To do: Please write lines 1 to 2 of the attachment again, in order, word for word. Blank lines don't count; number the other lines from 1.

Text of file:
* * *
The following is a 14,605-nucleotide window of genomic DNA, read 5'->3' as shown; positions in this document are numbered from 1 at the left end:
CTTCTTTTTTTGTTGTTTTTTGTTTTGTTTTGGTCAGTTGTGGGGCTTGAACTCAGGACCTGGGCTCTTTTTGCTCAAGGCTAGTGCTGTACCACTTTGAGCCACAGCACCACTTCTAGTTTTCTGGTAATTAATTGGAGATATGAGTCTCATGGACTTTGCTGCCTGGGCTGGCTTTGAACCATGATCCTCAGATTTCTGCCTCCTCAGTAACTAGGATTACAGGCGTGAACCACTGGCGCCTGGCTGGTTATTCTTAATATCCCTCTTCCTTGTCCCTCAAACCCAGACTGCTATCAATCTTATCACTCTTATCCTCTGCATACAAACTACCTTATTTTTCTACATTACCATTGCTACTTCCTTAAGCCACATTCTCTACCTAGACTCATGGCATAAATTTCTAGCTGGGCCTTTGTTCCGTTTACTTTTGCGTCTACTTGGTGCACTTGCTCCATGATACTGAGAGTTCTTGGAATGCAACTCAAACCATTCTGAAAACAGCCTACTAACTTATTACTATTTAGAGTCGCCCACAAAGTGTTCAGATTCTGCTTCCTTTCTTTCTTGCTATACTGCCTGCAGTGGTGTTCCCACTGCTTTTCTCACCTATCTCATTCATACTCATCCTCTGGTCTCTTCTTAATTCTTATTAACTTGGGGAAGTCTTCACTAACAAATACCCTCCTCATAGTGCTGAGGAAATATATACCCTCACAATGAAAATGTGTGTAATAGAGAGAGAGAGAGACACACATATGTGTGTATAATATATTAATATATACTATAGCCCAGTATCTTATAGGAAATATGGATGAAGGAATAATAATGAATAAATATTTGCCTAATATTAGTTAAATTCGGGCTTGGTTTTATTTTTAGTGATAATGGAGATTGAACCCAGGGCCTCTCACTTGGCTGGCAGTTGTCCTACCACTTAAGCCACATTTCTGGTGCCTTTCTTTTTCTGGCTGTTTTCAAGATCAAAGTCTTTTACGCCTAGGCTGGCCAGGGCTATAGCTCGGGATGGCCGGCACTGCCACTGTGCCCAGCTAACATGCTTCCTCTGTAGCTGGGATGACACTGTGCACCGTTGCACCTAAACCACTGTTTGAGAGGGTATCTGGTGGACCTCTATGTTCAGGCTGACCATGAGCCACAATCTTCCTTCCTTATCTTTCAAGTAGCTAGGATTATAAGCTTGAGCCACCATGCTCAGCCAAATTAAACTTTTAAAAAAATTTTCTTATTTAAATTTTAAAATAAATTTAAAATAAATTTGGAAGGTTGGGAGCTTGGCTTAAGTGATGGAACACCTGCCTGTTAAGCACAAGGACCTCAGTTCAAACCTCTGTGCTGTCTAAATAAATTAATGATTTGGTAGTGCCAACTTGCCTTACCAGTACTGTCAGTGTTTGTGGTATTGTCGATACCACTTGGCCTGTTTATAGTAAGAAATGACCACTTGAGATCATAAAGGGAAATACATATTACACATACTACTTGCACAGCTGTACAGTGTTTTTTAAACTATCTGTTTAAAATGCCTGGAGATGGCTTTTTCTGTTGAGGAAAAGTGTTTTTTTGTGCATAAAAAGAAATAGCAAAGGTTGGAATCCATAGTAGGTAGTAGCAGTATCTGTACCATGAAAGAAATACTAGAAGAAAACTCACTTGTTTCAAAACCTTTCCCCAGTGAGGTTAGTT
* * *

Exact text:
The following is a 14,605-nucleotide window of genomic DNA, read 5'->3' as shown; positions in this document are numbered from 1 at the left end:
CTTCTTTTTTTGTTGTTTTTTGTTTTGTTTTGGTCAGTTGTGGGGCTTGAACTCAGGACCTGGGCTCTTTTTGCTCAAGGCTAGTGCTGTACCACTTTGAGCCACAGCACCACTTCTAGTTTTCTGGTAATTAATTGGAGATATGAGTCTCATGGACTTTGCTGCCTGGGCTGGCTTTGAACCATGATCCTCAGATTTCTGCCTCCTCAGTAACTAGGATTACAGGCGTGAACCACTGGCGCCTGGCTGGTTATTCTTAATATCCCTCTTCCTTGTCCCTCAAACCCAGACTGCTATCAATCTTATCACTCTTATCCTCTGCATACAAACTACCTTATTTTTCTACATTACCATTGCTACTTCCTTAAGCCACATTCTCTACCTAGACTCATGGCATAAATTTCTAGCTGGGCCTTTGTTCCGTTTACTTTTGCGTCTACTTGGTGCACTTGCTCCATGATACTGAGAGTTCTTGGAATGCAACTCAAACCATTCTGAAAACAGCCTACTAACTTATTACTATTTAGAGTCGCCCACAAAGTGTTCAGATTCTGCTTCCTTTCTTTCTTGCTATACTGCCTGCAGTGGTGTTCCCACTGCTTTTCTCACCTATCTCATTCATACTCATCCTCTGGTCTCTTCTTAATTCTTATTAACTTGGGGAAGTCTTCACTAACAAATACCCTCCTCATAGTGCTGAGGAAATATATACCCTCACAATGAAAATGTGTGTAATAGAGAGAGAGAGAGACACACATATGTGTGTATAATATATTAATATATACTATAGCCCAGTATCTTATAGGAAATATGGATGAAGGAATAATAATGAATAAATATTTGCCTAATATTAGTTAAATTCGGGCTTGGTTTTATTTTTAGTGATAATGGAGATTGAACCCAGGGCCTCTCACTTGGCTGGCAGTTGTCCTACCACTTAAGCCACATTTCTGGTGCCTTTCTTTTTCTGGCTGTTTTCAAGATCAAAGTCTTTTACGCCTAGGCTGGCCAGGGCTATAGCTCGGGATGGCCGGCACTGCCACTGTGCCCAGCTAACATGCTTCCTCTGTAGCTGGGATGACACTGTGCACCGTTGCACCTAAACCACTGTTTGAGAGGGTATCTGGTGGACCTCTATGTTCAGGCTGACCATGAGCCACAATCTTCCTTCCTTATCTTTCAAGTAGCTAGGATTATAAGCTTGAGCCACCATGCTCAGCCAAATTAAACTTTTAAAAAAATTTTCTTATTTAAATTTTAAAATAAATTTAAAATAAATTTGGAAGGTTGGGAGCTTGGCTTAAGTGATGGAACACCTGCCTGTTAAGCACAAGGACCTCAGTTCAAACCTCTGTGCTGTCTAAATAAATTAATGATTTGGTAGTGCCAACTTGCCTTACCAGTACTGTCAGTGTTTGTGGTATTGTCGATACCACTTGGCCTGTTTATAGTAAGAAATGACCACTTGAGATCATAAAGGGAAATACATATTACACATACTACTTGCACAGCTGTACAGTGTTTTTTAAACTATCTGTTTAAAATGCCTGGAGATGGCTTTTTCTGTTGAGGAAAAGTGTTTTTTTGTGCATAAAAAGAAATAGCAAAGGTTGGAATCCATAGTAGGTAGTAGCAGTATCTGTACCATGAAAGAAATACTAGAAGAAAACTCACTTGTTTCAAAACCTTTCCCCAGTGAGGTTAGTT